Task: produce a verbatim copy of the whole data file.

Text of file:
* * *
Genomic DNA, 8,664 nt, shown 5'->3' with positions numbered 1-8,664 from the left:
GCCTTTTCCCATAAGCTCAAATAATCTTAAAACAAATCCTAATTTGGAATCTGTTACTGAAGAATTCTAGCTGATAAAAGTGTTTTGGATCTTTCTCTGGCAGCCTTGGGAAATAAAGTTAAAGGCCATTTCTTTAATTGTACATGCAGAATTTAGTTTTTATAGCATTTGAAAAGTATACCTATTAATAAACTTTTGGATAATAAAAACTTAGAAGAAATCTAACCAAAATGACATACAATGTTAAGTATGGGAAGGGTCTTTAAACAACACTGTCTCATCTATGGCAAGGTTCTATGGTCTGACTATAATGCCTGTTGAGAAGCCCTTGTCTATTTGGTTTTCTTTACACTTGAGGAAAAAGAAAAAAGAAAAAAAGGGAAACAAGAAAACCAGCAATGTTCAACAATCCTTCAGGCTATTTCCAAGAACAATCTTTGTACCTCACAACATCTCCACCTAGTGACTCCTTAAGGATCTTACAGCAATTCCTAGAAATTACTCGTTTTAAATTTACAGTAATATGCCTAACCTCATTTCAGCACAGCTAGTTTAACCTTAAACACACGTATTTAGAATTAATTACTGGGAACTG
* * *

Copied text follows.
Genomic DNA, 8,664 nt, shown 5'->3' with positions numbered 1-8,664 from the left:
GCCTTTTCCCATAAGCTCAAATAATCTTAAAACAAATCCTAATTTGGAATCTGTTACTGAAGAATTCTAGCTGATAAAAGTGTTTTGGATCTTTCTCTGGCAGCCTTGGGAAATAAAGTTAAAGGCCATTTCTTTAATTGTACATGCAGAATTTAGTTTTTATAGCATTTGAAAAGTATACCTATTAATAAACTTTTGGATAATAAAAACTTAGAAGAAATCTAACCAAAATGACATACAATGTTAAGTATGGGAAGGGTCTTTAAACAACACTGTCTCATCTATGGCAAGGTTCTATGGTCTGACTATAATGCCTGTTGAGAAGCCCTTGTCTATTTGGTTTTCTTTACACTTGAGGAAAAAGAAAAAAGAAAAAAAGGGAAACAAGAAAACCAGCAATGTTCAACAATCCTTCAGGCTATTTCCAAGAACAATCTTTGTACCTCACAACATCTCCACCTAGTGACTCCTTAAGGATCTTACAGCAATTCCTAGAAATTACTCGTTTTAAATTTACAGTAATATGCCTAACCTCATTTCAGCACAGCTAGTTTAACCTTAAACACACGTATTTAGAATTAATTACTGGGAACTG